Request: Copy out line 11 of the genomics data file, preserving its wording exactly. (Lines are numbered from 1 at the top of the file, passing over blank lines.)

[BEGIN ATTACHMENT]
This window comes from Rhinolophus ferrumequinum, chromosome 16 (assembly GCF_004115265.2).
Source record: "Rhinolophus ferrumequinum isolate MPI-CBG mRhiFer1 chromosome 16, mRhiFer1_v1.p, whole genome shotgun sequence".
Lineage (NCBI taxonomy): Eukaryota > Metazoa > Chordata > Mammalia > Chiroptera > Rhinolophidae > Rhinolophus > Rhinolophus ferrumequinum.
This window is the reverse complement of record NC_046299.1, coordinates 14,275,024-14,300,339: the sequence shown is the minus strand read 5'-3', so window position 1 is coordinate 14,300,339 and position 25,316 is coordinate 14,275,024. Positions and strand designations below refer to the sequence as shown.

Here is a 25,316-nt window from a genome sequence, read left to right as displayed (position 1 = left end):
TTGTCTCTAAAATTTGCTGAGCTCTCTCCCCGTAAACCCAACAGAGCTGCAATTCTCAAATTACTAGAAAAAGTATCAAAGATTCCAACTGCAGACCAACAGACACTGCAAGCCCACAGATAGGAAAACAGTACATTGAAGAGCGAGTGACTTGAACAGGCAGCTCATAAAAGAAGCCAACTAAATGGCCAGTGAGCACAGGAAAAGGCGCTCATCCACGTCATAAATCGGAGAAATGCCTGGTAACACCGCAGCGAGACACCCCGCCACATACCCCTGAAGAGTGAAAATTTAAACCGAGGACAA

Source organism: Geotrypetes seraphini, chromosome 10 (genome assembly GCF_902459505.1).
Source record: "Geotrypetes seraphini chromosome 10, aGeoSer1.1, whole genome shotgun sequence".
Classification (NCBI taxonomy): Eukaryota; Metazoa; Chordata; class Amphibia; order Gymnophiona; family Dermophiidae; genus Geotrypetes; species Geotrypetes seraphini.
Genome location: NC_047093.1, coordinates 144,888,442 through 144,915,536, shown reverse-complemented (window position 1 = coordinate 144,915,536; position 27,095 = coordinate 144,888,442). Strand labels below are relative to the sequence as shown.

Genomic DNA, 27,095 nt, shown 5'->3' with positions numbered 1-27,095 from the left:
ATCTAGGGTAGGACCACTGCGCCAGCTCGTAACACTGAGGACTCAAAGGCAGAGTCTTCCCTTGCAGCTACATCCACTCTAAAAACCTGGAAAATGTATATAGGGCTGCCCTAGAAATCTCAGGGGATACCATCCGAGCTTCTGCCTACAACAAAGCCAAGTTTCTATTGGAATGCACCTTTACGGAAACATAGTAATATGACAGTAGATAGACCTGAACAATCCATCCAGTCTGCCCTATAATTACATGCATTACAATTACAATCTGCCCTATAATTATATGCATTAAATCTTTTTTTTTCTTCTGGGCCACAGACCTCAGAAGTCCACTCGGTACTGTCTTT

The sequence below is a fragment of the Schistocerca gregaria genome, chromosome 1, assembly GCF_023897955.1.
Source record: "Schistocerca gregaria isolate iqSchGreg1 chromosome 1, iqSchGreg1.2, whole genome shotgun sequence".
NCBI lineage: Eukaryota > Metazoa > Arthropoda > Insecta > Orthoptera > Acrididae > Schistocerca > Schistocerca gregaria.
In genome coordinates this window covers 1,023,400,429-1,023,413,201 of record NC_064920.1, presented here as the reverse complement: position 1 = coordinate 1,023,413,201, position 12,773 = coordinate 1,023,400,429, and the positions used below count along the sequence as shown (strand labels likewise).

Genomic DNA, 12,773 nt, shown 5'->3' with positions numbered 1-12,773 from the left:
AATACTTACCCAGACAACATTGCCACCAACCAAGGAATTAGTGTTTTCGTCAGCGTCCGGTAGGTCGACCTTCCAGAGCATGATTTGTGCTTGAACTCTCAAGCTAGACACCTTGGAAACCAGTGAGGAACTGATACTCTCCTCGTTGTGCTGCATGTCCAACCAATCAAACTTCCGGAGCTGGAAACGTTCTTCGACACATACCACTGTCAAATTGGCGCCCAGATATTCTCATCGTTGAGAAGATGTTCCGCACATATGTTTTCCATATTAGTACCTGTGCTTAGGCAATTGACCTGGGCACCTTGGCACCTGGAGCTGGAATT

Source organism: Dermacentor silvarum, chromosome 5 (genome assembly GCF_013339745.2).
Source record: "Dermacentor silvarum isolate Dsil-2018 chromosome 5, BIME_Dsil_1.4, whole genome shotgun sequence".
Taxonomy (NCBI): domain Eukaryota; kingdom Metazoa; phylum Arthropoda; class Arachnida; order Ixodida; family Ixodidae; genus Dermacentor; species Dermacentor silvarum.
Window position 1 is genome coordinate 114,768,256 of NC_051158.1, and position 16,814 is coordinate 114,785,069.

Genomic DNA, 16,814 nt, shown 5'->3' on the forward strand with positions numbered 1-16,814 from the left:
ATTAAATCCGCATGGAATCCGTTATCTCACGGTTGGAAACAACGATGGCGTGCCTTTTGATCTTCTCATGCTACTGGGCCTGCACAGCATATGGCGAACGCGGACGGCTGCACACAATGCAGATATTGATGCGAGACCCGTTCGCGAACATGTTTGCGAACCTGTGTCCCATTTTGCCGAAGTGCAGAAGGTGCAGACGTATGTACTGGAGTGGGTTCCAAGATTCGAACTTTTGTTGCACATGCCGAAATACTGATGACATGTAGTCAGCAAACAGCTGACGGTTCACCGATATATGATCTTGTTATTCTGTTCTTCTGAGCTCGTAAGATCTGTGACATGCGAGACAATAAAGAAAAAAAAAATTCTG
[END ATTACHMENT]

Genomic DNA, 27,095 nt, shown 5'->3' with positions numbered 1-27,095 from the left: